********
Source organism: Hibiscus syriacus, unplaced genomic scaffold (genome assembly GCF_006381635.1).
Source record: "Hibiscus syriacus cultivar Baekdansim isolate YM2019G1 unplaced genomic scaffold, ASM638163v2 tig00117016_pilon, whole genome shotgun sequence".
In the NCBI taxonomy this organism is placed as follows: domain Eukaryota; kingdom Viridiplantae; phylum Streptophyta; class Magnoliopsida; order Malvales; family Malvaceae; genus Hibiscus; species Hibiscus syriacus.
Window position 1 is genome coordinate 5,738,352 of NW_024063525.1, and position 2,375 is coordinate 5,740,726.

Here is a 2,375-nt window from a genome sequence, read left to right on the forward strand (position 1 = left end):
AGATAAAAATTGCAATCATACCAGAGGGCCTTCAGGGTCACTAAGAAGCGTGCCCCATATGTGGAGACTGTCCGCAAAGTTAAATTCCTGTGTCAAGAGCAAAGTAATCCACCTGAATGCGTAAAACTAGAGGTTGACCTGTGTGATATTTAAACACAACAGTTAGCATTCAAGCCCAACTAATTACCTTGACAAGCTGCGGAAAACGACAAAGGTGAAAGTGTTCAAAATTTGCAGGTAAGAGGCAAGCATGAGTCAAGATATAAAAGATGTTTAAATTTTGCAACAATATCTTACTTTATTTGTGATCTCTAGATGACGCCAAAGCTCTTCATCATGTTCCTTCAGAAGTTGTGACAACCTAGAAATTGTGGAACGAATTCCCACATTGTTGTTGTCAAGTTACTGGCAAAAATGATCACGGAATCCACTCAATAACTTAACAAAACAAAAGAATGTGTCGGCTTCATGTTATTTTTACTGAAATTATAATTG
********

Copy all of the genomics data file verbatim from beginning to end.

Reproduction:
Source organism: Hibiscus syriacus, unplaced genomic scaffold (genome assembly GCF_006381635.1).
Source record: "Hibiscus syriacus cultivar Baekdansim isolate YM2019G1 unplaced genomic scaffold, ASM638163v2 tig00117016_pilon, whole genome shotgun sequence".
In the NCBI taxonomy this organism is placed as follows: domain Eukaryota; kingdom Viridiplantae; phylum Streptophyta; class Magnoliopsida; order Malvales; family Malvaceae; genus Hibiscus; species Hibiscus syriacus.
Window position 1 is genome coordinate 5,738,352 of NW_024063525.1, and position 2,375 is coordinate 5,740,726.

Here is a 2,375-nt window from a genome sequence, read left to right on the forward strand (position 1 = left end):
AGATAAAAATTGCAATCATACCAGAGGGCCTTCAGGGTCACTAAGAAGCGTGCCCCATATGTGGAGACTGTCCGCAAAGTTAAATTCCTGTGTCAAGAGCAAAGTAATCCACCTGAATGCGTAAAACTAGAGGTTGACCTGTGTGATATTTAAACACAACAGTTAGCATTCAAGCCCAACTAATTACCTTGACAAGCTGCGGAAAACGACAAAGGTGAAAGTGTTCAAAATTTGCAGGTAAGAGGCAAGCATGAGTCAAGATATAAAAGATGTTTAAATTTTGCAACAATATCTTACTTTATTTGTGATCTCTAGATGACGCCAAAGCTCTTCATCATGTTCCTTCAGAAGTTGTGACAACCTAGAAATTGTGGAACGAATTCCCACATTGTTGTTGTCAAGTTACTGGCAAAAATGATCACGGAATCCACTCAATAACTTAACAAAACAAAAGAATGTGTCGGCTTCATGTTATTTTTACTGAAATTATAATTG